Japan, U.S. to begin talks on host nation support, possibly this week

Japan and the United States will begin negotiations as early as this week on a cost-sharing agreement for hosting American troops in the Asian country, diplomatic sources said, with Washington expected to pressure Tokyo to significantly increase its contribution.

With the U.S. presidential election just a month away and Republican incumbent Donald Trump trailing Democratic rival Joe Biden in the polls, the countries may opt to sign a tentative one-year deal instead of the usual five-year arrangement, the sources said.

The working-level talks are slated to begin after a meeting of Japanese Foreign Minister Toshimitsu Motegi, U.S. Secretary of State Mike Pompeo and their Australian and Indian counterparts to be held Tuesday in Tokyo.

Due to travel restrictions to prevent the spread of the novel coronavirus, the negotiations for the agreement will likely take place via video link.

Around 54,000 American troops are stationed in Japan under a 1960 security treaty, allowing them to respond quickly to contingencies in a region where China is increasing its military clout and North Korea is developing nuclear-armed ballistic missiles.

They are obligated to protect Japan from threats together with the country’s Self-Defense Forces, and in return Tokyo shoulders about 200 billion yen ($1.9 billion) annually including on-base utility fees, civilian labor costs and expenses related to relocating military drills.

The agreement is renegotiated every five years to determine the scope of costs covered under host nation support. The current deal expires in March.

Trump has criticized the alliance as one-sided, saying in June 2018 that “if Japan is attacked, we will fight World War III…but if we’re attacked, Japan doesn’t have to help us at all. They can watch it on a Sony television.”

According to a book by John Bolton, Trump’s former national security adviser, published earlier this year, the president has asked Japan to quadruple its contribution to $8 billion annually.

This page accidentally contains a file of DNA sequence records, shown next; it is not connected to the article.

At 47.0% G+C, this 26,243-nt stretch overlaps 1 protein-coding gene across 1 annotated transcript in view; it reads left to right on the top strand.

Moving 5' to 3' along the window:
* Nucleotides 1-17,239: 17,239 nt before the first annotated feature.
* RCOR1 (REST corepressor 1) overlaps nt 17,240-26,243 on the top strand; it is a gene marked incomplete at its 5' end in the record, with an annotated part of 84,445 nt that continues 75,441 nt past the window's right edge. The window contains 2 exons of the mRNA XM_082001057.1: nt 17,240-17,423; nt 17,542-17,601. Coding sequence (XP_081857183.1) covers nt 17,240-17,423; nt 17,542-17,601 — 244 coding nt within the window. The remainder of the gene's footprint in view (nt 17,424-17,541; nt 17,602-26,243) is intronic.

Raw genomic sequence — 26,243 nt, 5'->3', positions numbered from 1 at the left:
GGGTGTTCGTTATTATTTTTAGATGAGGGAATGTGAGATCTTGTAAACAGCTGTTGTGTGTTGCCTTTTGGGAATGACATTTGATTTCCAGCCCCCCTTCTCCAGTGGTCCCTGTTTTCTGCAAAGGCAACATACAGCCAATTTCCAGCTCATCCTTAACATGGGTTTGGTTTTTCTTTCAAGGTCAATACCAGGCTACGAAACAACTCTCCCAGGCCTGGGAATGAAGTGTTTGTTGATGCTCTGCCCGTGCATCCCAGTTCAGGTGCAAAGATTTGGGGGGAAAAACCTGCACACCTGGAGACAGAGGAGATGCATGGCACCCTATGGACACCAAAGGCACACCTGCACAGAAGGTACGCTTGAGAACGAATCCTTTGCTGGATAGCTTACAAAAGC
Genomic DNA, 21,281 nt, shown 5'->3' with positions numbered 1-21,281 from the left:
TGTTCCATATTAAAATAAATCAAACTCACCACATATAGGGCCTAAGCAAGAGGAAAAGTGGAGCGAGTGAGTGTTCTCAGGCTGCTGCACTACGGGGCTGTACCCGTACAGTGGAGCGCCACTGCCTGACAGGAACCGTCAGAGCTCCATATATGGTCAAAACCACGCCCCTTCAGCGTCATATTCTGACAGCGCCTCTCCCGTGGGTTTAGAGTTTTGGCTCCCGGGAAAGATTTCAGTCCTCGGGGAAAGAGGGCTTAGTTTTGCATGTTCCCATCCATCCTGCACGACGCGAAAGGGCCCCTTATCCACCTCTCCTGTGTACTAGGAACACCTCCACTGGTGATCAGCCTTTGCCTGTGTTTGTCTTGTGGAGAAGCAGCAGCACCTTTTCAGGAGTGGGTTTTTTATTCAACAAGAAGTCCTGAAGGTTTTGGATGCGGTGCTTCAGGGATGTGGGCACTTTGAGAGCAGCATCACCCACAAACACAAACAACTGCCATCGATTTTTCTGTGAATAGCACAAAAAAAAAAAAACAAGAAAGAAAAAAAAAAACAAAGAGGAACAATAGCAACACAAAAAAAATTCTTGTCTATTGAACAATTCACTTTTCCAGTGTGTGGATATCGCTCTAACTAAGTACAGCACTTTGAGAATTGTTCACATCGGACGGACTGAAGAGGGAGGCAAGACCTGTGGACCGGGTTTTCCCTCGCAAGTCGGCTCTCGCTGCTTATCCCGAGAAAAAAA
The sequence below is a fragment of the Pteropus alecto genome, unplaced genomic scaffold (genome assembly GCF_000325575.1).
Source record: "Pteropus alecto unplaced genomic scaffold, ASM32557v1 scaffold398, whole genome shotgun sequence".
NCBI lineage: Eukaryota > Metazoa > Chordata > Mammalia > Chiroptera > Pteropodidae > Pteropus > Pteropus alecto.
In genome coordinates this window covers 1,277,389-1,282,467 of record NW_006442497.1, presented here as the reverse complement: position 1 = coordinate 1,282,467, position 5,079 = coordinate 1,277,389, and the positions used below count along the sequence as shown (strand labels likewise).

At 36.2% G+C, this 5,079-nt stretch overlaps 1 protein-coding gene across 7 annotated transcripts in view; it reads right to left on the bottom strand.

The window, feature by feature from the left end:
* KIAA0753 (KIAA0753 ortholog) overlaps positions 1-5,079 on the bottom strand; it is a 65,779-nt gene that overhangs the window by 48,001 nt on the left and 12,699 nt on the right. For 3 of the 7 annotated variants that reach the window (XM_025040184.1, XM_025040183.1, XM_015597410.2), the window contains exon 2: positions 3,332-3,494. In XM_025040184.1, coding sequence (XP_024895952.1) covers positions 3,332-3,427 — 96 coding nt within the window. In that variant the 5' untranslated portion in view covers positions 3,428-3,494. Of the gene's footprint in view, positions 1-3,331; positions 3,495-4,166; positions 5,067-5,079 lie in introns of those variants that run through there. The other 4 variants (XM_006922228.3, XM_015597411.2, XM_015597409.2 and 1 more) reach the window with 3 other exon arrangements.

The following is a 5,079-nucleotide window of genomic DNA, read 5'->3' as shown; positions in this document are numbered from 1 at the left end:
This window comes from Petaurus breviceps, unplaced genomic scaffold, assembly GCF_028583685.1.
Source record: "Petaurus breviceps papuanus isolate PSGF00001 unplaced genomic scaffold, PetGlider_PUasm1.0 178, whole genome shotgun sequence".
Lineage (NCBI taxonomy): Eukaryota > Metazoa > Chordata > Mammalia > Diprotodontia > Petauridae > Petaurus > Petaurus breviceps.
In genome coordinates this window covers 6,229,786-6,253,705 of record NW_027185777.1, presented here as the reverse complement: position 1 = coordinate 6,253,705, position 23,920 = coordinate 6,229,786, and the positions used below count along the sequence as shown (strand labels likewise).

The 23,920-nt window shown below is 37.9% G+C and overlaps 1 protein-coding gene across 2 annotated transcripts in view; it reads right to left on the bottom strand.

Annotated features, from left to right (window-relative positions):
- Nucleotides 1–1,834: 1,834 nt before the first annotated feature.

That would largely be in line with U.S. negotiations with South Korea in which Washington has demanded a more than fivefold increase in host nation support. The countries began talks for a new agreement on base cost-sharing in September last year and have yet to reach a deal.

Faced with rising social security costs and saddled with the worst fiscal health among major economies, Japan hopes to avoid such demands by convincing the United States that it is contributing in other areas, including paying some of the cost to relocate about 4,000 U.S. Marines from Okinawa Prefecture to Guam.

The negotiations will be an early test for Prime Minister Yoshihide Suga, who as his predecessor Shinzo Abe’s chief Cabinet secretary was responsible for coordinating domestic policy but is thought to be inexperienced in foreign policy and defense matters.

Japan had planned to sign a renewed agreement by the end of the year so that it could include the expenses in a draft of the state budget for fiscal 2021.

But with the possibility that Biden could beat Trump in the Nov 3 presidential election and upend the deal, one Japanese government source said a one-year deal “could be an option.”

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